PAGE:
Don’t use antibacterial products or harsh cleaning agents.

These products often do the exact opposite of what you want inside your septic tank. They are designed to kill bacteria and ultimately you want bacteria (especially the right kind of bacteria!) to thrive inside your septic system. Use of these products will kill off bacteria, meaning toilet paper and waste cannot be broken down, which can lead to clogs and backups for you!


Don’t drive or park vehicles or machinery on your leach field.

Buried under your leach field is a system of lateral lines (PVC pipes) that help to drain out wastewater from your septic tank. These lateral lines aren’t buried very deep, and heavy vehicles can easily damage your septic system by either crushing your lateral lines or compressing the soil around them until wastewater can’t properly disperse into the ground.


Don’t plant trees or shrubs on your leach field.

Similar to the previous “don’t”, planting trees and shrubs on your leach field can damage your lateral line system. The roots of trees and shrubs go deeper and are stronger than grass or wildflowers, and they can crack lateral lines.


Don’t build structures on your leach field.

Again, heavy structures like buildings can crush lateral lines and compress the leach field’s soil. It is important to keep your leach field clear of any large, heavy obstructions.


Don’t use a garbage disposal or pour food waste (particularly greases) down the drain.

Solid waste buildup is the enemy of a properly maintained septic system, so why open yourself up to potential problems by using a garbage disposal that encourages you to put more solids down your drain? No matter how well you slice and dice your solids with a garbage disposal, the reality is you are introducing solid waste to your septic tank and that can lead to serious issues. It’s best just to avoid using your garbage disposal altogether. Grease is another issue because it can accumulate inside your septic tank, requiring you to pump more frequently.



Sign-up and save on your order. $5 OFF your first purchase. We keep you updated with septic tips and tricks for your home.


Though a high-quality septic treatment will help by breaking down and reducing grease inside your tank, it’s best to try to avoid it completely. Besides your septic tank, most drain line clogs are a result of grease in the lines. The grease will accumulate and items like hair or debris will get caught in the grease, eventually building up enough to inhibit water flow through your lines.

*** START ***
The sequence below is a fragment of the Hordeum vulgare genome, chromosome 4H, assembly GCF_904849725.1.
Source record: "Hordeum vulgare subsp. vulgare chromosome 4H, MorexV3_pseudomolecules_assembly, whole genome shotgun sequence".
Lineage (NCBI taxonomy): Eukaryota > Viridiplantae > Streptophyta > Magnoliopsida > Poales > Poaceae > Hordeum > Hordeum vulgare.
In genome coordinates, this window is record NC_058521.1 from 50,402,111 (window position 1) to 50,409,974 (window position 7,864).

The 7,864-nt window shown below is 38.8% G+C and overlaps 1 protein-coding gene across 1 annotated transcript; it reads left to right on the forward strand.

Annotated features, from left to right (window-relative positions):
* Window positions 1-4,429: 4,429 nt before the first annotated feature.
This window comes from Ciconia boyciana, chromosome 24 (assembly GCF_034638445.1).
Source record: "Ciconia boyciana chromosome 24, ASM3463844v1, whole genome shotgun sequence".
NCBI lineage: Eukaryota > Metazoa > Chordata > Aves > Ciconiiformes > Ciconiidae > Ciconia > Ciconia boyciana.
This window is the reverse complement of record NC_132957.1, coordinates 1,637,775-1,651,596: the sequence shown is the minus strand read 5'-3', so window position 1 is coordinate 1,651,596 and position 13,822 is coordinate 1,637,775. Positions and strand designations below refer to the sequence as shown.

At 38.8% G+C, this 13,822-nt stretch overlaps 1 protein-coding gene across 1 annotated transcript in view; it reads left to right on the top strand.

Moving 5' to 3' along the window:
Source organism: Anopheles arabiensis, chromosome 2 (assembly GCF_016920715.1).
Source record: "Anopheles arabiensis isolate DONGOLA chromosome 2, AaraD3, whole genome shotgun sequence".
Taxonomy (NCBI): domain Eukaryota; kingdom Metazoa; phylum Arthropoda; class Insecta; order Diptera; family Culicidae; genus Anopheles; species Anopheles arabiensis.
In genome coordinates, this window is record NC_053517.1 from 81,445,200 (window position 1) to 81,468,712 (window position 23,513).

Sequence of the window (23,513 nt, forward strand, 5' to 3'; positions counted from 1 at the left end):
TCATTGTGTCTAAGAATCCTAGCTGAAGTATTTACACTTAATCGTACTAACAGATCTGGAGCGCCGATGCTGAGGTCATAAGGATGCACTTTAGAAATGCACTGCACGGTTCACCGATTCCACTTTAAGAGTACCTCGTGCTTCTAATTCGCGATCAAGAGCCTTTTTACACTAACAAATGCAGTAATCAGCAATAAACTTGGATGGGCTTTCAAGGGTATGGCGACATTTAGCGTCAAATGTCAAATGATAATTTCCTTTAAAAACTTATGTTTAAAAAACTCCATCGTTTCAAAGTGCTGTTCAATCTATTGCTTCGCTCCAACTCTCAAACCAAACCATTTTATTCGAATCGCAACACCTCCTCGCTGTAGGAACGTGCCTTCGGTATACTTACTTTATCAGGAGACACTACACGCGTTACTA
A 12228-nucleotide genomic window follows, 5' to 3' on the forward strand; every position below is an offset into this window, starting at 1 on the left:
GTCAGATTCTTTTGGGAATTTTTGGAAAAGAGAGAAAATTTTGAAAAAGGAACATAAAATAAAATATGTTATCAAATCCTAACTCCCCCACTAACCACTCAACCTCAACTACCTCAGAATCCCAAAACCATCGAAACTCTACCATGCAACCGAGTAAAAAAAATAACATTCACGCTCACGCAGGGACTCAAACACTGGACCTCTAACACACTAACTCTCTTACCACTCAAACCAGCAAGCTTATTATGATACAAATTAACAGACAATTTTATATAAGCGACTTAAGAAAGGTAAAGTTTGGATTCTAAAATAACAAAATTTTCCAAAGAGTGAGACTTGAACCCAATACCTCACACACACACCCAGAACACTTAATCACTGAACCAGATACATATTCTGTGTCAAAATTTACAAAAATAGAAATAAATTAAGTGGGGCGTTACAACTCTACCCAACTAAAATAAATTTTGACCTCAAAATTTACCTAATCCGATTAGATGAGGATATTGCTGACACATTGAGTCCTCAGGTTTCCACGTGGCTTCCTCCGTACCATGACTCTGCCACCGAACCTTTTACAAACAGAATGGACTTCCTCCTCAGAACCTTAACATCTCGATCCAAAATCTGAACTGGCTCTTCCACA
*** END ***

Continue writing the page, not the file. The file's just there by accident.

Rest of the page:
Again, best to just avoid grease going down the drains. We hope that this list of septic system Do’s and Don’t has helped you! Please don’t hesitate to reach out to us at support@uniquemm.com if you have any further questions or if you’d like any help with your system at home. We’re always happy to help!





Also in Rurally

Garbage Disposal Discussion
Garbage Disposal Discussion

September 04, 2020

I’ve never liked that name: the “garbage disposal.” It has a nasty ring to it, and it also makes it seem like you can put anything considered to be “garbage” down your sink. 
I truly believe that a lot of people genuinely believe this. Heck, I believed it from my childhood. You see, we always had a garbage disposal built into the kitchen sink, and I always watched in wide-eyed fascination as banana peels, celery stalks, spoiled leafy greens, blemished radishes and beets, and even leftover meatloaf disappeared down into the garbage disposal’s gurgling, roaring gullet. With an upbringing like that, it’s hard to break the cycle of believing that the garbage disposal is for garbage. 

Continue Reading

Creating a Mixed Aviary
Creating a Mixed Aviary

August 24, 2020

I had about a dozen pigeons and yet that large aviary felt empty.  If you research mixed species aviaries, almost invariably the advice given is simply, “don’t do it!”  There are very few stories of people trying to have mixed species aviaries and even fewer personal stories of failures with mixed species aviaries. With that relative lack of evidence for or against, I decided to take the leap.  I hatched baby coturnix quail and purchased some white-crested kalij (a pheasant species from the Himalayas).  Honestly, this mix went well until the following spring.  The kalij became aggressive around breeding time, so they got their own pen.  It was a quick and easy fix.  The quail and the pigeons never had an issue.

Continue Reading

A Mountainside Garden
A Mountainside Garden

August 20, 2020

As a kid, I grew fascinated by the idyllic image of a garden, complete with banana trees and flower bushes bursting with colored blossoms, suspended on a mountainside. Perhaps it was some sort of mental amalgamation of pictures I’d seen of the Andes Mountains in kindergarten and my own obsession with green growing things. 

Continue Reading